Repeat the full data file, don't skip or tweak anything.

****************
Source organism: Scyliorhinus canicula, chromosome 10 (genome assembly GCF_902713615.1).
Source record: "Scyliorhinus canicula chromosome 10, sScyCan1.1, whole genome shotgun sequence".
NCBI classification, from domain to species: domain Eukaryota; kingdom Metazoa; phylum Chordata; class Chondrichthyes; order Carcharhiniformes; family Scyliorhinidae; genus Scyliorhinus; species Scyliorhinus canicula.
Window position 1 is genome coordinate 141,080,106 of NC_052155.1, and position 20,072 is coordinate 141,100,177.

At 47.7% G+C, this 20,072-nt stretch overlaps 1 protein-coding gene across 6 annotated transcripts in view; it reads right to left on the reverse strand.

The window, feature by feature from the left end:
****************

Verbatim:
Source organism: Scyliorhinus canicula, chromosome 10 (genome assembly GCF_902713615.1).
Source record: "Scyliorhinus canicula chromosome 10, sScyCan1.1, whole genome shotgun sequence".
NCBI classification, from domain to species: domain Eukaryota; kingdom Metazoa; phylum Chordata; class Chondrichthyes; order Carcharhiniformes; family Scyliorhinidae; genus Scyliorhinus; species Scyliorhinus canicula.
Window position 1 is genome coordinate 141,080,106 of NC_052155.1, and position 20,072 is coordinate 141,100,177.

At 47.7% G+C, this 20,072-nt stretch overlaps 1 protein-coding gene across 6 annotated transcripts in view; it reads right to left on the reverse strand.

The window, feature by feature from the left end: